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January 19, 1990.

DONNIE D. SLEDD, Appellant,
WILLIAM O. REED, JR., M.D., Appellee.

The opinion of the court was delivered by

Donnie D. Sledd, the plaintiff in a medical malpractice action, appeals from a jury verdict finding no negligence on the part of the defendant, Dr. William O. Reed, Jr. The single issue on appeal is whether certain statements made by defense counsel in closing argument constitute reversible error.

The underlying facts are not in dispute. On November 13, 1984, the plaintiff fell from a tree and severely injured his back. He was taken to the emergency room at Providence-St. Margaret Hospital, Kansas City, Kansas. The emergency room doctor contacted Dr. Robert Beatty, a neurosurgeon, who examined plaintiff's x-rays and concluded plaintiff incurred a compression or burst fracture of the first lumbar vertebrae. Dr. Beatty also conducted a neurological and physical examination and found plaintiff had normal sensation in his lower extremities, normal muscle strength, and no sign of spinal cord injury reflected in his deep tendon reflexes. In his progress reports of November 14-19, Dr. Beatty noted plaintiff had no neurological deficit, observing only a tingling in the left instep on November 15. Plaintiff was neurologically

[246 Kan. 113]

      normal in his lower extremities and no neurological changes occurred during this time.

  On November 15, 1984, Dr. Beatty contacted the defendant, Dr. Reed, an orthopedic specialist, for an opinion on whether plaintiff's fracture was unstable and required surgery. On November 16 or 17, Dr. Reed informed Dr. Beatty that plaintiff's fracture was unstable and recommended surgery. Dr. Beatty discontinued seeing plaintiff and turned him over to Dr. Reed's care for surgery. On November 23, 1984, Dr. Reed performed surgery on the plaintiff consisting of an anterior decompression of the spine and the application of a Dunn fixation apparatus or device. Shortly after surgery, while plaintiff was still in the recovery room, it was discovered that the plaintiff was suffering a significant neurological deficit, including weakness and loss of sensation in the lower extremities and an inability to move his legs normally.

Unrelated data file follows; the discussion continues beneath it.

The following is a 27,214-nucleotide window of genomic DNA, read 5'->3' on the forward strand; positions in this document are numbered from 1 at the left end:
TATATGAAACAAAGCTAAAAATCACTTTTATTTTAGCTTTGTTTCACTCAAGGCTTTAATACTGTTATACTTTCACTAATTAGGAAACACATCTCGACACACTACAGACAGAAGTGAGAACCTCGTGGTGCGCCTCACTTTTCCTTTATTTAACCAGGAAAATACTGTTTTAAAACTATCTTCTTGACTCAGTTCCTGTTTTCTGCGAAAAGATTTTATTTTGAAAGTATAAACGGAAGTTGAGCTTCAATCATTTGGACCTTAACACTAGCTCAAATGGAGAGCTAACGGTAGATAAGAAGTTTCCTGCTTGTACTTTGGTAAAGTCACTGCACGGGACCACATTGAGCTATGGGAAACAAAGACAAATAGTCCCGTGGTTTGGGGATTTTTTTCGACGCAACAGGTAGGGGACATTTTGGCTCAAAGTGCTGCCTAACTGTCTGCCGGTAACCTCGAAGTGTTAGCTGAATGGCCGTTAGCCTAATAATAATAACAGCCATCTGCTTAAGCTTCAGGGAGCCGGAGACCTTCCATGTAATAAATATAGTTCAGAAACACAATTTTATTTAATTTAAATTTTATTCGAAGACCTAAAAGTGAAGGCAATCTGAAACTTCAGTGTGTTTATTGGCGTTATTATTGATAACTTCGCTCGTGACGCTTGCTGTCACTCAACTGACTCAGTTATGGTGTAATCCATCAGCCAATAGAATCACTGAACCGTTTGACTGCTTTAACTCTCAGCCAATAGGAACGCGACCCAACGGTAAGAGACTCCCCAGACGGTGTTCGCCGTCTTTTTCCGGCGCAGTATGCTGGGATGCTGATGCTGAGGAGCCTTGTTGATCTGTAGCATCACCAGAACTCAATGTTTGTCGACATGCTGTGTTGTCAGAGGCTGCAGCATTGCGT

On November 27, 1989, Dr. Reed asked Dr. Beatty to examine plaintiff. After doing so, Dr. Beatty immediately recommended a myelogram, which revealed an obstruction of the spinal cord. Dr. Beatty performed a laminectomy upon the plaintiff and removed a blood clot which was pressing upon the spinal cord. However, the plaintiff still suffers from disability to his legs.

  Dr. Reed's treatment of plaintiff from the time he recommended surgery until Dr. Beatty performed the myelogram and laminectomy was the subject of this malpractice suit. Plaintiff claimed Dr. Reed was negligent in two respects: "In choosing to carry out an `anterior approach with decompression and Dunn fixation apparatus, or device' for injury without neurological deficit when other safer options were available"; and "[i]n failing to properly monitor plaintiff's neurological deficits postoperatively and take timely appropriate treatment measures."